National Eating Disorder Awareness Week 2020.
I don’t even know where to begin. I have sat in my bed, in front of a black screen for a while now, not having a clue what to write or discuss when it comes to eating disorders.
Eating disorders are such a complex thing. Restricting calories, excessive exercise, purging, vomiting and starvation- anorexia alone has the highest death rate above any other mental illness.
I have fought my own battles with anorexia for the last two years and during that time, I understood what having an eating disorder like. But more importantly, I learnt what it is not about.
Unfortunately, along with so many mental illnesses, anorexia is something you cannot truly comprehend until you experience it yourself. During the roughest part of my illness, I was equally surrounded by people who did everything they could to understand what I was thinking and feeling, but also around people who didn’t have a clue.
So, straight from the horse’s mouth, here is the truth about anorexia.
This may come as a shock, but deep down, eating disorders aren’t actually to do with food. Having an eating disorder, whether that is anorexia, bulimia, orthorexia, are a deeper issue. They are a symptom of a much bigger battle that you are facing. I have heard many reasons why people develop eating disorders but to be perfectly clear, developing one is never a choice. Eating disorders may be formed through a lust for control, an abusive upbringing, a toxic relationship. There are so many complex and confusing ways in which they can arise.
However, unfortunately, lots of the time, anorexia is glamorised. Its associated with vanity and being thin. Fitting into that size 0 dress. I have heard people say that dieting must be so much easier with an eating disorder. I have heard people wish they had one just so they could drop a few pounds. And nothing, absolutely nothing makes me angrier.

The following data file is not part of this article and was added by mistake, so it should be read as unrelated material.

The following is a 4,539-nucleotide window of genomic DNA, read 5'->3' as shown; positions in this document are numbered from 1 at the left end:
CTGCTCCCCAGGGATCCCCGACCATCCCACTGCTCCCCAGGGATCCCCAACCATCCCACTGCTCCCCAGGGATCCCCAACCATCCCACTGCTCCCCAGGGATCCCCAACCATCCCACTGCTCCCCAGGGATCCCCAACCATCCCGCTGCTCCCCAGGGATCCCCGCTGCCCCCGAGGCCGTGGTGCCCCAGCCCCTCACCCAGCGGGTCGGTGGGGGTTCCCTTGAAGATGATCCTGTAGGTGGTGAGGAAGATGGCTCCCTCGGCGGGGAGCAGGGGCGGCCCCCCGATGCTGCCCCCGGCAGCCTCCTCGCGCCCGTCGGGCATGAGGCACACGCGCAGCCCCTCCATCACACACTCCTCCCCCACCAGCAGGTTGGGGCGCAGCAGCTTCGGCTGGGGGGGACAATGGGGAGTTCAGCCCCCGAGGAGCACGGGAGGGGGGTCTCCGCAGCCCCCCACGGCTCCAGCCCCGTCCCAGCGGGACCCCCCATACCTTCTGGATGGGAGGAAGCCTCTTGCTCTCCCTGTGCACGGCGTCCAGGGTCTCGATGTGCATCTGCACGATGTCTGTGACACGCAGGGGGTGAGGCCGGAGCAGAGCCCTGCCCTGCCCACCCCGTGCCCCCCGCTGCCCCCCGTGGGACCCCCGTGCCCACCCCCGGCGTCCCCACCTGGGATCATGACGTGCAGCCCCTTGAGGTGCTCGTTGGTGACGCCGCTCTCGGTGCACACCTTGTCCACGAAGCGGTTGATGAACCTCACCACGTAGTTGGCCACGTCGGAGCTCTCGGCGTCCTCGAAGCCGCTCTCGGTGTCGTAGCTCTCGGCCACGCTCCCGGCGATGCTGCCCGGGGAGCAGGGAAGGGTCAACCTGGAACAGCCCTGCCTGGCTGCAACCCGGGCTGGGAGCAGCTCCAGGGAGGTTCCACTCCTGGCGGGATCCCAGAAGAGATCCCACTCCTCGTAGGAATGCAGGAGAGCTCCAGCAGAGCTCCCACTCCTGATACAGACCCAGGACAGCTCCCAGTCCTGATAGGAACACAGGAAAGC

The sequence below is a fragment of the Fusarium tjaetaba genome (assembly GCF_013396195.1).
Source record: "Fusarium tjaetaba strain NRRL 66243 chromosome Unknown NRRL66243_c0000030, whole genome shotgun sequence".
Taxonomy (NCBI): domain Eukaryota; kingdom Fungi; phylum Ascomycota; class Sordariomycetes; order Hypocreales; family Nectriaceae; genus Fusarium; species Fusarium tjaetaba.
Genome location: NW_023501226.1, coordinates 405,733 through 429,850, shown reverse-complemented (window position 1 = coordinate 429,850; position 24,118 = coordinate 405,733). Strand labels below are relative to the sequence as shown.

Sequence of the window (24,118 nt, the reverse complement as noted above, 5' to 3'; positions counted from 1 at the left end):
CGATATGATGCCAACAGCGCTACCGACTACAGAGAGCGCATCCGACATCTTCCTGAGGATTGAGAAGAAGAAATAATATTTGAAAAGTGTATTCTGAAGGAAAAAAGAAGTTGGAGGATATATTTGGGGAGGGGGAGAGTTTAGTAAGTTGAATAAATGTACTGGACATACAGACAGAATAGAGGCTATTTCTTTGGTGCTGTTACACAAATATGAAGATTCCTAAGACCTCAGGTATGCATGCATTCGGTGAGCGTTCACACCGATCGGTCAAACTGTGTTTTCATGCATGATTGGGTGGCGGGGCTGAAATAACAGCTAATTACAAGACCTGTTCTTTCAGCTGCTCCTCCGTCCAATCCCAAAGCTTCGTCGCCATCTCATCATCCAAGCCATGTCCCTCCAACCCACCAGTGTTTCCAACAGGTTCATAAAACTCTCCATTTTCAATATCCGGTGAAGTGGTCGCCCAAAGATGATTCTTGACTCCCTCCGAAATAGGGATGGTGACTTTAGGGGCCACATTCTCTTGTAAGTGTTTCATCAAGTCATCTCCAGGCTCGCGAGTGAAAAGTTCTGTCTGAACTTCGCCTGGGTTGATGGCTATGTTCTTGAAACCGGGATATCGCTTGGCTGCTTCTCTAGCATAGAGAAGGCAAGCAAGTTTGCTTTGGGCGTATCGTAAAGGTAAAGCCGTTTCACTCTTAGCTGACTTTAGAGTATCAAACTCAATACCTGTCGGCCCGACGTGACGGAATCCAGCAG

There is no way that I could describe what having anorexia is like in one article, but I have always used the ‘devil and the angel’ theory. I always described my eating disorder as the devil sitting on my shoulder telling me to do things, but it was wearing the mask of an angel. It was tricking me to think that by starving myself, I was doing good. That by isolating myself from doing things with friends and family, that I was giving into the “friend” in my head. It is like being in an abusive relationship with yourself. You know that what you are involved with is toxic and dangerous but the thought of trying to escape is too scary as it (and by ‘it’ I’m referring to anorexia) has too much power and control over you. It tricks you into thinking that you are a better person with your illness and then eventually it leads you further down the hole.
Having an eating disorder is a constant battle inside your head. It is constantly screaming at you, dictating everything you do, who you see and what you eat. The voice never goes away and can be so overpowering that you lose sight of who you are. And the only way to recover, is by doing the scariest most unimaginable thing you can do at the time. And that is to eat.
Recovering from an eating disorder is a long, emotional and sometimes never-ending journey. It takes a lot of courage and bravery, but also a lot of support from friends and loved ones. Coming from someone who has (almost) fully recovered, I know for a fact that it cant be done on your own. You need people around who will pick you up, motivate you and keep you on track. You need love and tough love. Advise and someone to listen. That’s why it is so important, not only for yourself to spot the signs of an eating disorder, but also for those around you.
Lots of the time, these illnesses are caught long after they have implanted themselves, making the whole process of recovery a lot harder. So now, and not just because it is Eating Disorder Awareness Week, it’s time that we talk more and understand more about what they are and how to recognise when someone is struggling.